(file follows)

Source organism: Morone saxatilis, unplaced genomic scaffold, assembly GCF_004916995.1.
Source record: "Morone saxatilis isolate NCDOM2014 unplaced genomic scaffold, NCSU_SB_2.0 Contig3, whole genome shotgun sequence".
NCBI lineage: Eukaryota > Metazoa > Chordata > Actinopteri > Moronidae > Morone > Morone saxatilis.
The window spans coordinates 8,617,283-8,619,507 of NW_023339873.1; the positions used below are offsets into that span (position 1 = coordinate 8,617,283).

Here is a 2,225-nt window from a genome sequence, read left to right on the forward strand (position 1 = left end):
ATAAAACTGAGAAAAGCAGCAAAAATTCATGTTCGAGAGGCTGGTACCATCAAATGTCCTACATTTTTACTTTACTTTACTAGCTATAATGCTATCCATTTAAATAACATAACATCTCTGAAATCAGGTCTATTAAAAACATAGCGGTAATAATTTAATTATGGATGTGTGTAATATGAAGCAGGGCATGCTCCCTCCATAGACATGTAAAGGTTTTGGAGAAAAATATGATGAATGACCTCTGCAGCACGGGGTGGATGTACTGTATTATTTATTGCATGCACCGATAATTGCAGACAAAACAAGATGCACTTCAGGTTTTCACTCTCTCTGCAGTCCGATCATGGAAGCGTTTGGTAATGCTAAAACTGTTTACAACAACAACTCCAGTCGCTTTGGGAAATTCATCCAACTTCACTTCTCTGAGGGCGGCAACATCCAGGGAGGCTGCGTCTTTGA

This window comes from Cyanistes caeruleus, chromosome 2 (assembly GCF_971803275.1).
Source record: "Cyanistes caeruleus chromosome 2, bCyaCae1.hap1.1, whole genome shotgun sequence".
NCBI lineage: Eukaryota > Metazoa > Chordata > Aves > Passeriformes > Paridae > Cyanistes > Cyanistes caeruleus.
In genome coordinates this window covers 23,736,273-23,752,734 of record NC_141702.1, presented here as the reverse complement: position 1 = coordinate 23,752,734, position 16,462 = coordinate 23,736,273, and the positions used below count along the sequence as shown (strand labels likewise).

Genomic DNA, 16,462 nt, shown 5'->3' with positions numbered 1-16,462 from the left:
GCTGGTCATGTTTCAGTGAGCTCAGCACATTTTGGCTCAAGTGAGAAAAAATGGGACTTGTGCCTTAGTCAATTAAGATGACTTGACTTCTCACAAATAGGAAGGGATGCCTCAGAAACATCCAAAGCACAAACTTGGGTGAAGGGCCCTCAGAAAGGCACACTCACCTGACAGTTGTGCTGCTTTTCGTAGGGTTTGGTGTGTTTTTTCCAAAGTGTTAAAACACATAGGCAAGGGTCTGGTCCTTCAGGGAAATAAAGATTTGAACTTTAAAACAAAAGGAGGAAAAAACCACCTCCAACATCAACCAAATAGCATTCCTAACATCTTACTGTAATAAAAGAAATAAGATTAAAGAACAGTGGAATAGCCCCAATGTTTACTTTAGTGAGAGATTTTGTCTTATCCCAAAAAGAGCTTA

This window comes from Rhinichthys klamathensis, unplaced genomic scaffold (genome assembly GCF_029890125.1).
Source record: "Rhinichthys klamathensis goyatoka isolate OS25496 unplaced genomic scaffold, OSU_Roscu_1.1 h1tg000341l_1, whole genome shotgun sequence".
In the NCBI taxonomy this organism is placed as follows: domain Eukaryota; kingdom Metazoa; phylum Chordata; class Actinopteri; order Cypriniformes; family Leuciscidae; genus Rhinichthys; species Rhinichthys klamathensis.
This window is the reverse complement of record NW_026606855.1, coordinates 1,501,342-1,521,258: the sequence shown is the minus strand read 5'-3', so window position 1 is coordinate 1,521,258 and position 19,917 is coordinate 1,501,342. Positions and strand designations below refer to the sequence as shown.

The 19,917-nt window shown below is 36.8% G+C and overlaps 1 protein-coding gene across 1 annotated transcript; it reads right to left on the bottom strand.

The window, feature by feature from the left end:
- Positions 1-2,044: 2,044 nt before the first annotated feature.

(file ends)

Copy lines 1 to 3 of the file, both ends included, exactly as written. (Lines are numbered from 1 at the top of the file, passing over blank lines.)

Source organism: Morone saxatilis, unplaced genomic scaffold, assembly GCF_004916995.1.
Source record: "Morone saxatilis isolate NCDOM2014 unplaced genomic scaffold, NCSU_SB_2.0 Contig3, whole genome shotgun sequence".
NCBI lineage: Eukaryota > Metazoa > Chordata > Actinopteri > Moronidae > Morone > Morone saxatilis.